There are several network protocols which make the video streaming available. These protocols are User Datagram Protocol (UDP), Real-time Streaming Protocol (RTSP) and the well known Transmission Control Protocol (TCP), the IP Multicast etc. Their work is to send the media stream as a series of small packets. This method is very simple and efficient. Packets lost is possible but the user can use some error correction techniques to retrieve the data, may interpolate over the missing data, or may suffer a dropout.
The Real-Time Streaming Protocol was designed to stream media over networks. Most of the IP cameras nowadays are using this protocol and thanks to it, they can be connected directly to IP camera streaming server and live streamed to HTML5 Video Player.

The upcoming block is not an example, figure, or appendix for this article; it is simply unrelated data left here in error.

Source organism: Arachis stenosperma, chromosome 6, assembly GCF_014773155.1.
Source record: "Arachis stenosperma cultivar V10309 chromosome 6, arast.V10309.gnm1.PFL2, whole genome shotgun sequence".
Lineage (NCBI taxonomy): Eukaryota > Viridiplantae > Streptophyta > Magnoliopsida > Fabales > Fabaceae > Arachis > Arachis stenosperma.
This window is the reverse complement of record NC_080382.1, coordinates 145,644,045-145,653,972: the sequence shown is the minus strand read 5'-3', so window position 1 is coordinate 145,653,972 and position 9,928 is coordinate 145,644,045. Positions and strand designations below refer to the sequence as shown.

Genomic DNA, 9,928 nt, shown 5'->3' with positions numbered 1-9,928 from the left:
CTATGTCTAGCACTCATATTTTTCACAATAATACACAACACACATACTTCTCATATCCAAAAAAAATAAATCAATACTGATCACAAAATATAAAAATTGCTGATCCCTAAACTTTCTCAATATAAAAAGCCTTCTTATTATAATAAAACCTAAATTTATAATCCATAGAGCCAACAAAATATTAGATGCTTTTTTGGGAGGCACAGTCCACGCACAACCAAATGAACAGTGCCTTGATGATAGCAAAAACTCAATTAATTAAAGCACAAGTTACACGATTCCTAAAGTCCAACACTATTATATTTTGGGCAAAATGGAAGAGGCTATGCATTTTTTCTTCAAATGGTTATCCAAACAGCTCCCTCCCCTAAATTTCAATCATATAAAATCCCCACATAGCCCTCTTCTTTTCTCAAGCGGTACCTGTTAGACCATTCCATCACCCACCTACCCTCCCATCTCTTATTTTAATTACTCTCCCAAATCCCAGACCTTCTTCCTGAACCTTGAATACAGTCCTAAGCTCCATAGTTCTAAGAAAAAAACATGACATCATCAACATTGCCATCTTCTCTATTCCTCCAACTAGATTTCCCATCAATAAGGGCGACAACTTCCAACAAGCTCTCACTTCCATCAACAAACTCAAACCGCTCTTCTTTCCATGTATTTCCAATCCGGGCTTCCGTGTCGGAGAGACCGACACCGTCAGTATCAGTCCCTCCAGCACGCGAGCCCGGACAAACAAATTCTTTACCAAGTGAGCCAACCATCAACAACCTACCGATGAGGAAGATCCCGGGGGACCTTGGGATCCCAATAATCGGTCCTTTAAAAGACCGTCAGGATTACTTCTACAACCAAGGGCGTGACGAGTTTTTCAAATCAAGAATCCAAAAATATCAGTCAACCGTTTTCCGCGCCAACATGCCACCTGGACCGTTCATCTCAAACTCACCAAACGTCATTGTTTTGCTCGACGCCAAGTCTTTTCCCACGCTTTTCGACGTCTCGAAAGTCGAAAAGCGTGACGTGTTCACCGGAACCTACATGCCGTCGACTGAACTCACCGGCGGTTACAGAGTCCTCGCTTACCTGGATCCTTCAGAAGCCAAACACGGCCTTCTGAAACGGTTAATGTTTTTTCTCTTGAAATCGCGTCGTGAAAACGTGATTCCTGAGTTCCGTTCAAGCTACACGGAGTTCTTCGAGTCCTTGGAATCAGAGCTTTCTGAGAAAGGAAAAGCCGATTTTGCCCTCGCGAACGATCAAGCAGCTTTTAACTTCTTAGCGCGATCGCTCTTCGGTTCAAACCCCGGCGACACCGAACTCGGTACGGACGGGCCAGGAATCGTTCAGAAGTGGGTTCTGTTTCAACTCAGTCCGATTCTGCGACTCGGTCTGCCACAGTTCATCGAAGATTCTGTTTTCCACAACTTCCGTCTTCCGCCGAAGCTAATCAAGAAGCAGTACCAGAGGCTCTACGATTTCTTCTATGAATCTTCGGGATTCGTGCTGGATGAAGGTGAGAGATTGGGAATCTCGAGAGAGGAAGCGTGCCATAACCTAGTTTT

The Transmission Control Protocol guarantee delivery for each packet in the media stream. This is accomplished by series of timeouts and retrieves but this makes them more complex to implement. This mean that if there is data lost over the network, the media stream stalls while the protocol handlers detect the loss and retransmit the missing data.
The IP Multicast send only one copy of the media stream over the network connection, along the path between any two network routers. This is very efficient but is more complex to implement. The main disadvantage here is that the most routers on the Internet do not support IP Multicast and many firewalls block it. So this method is appropriate for big companies which support their own private networks.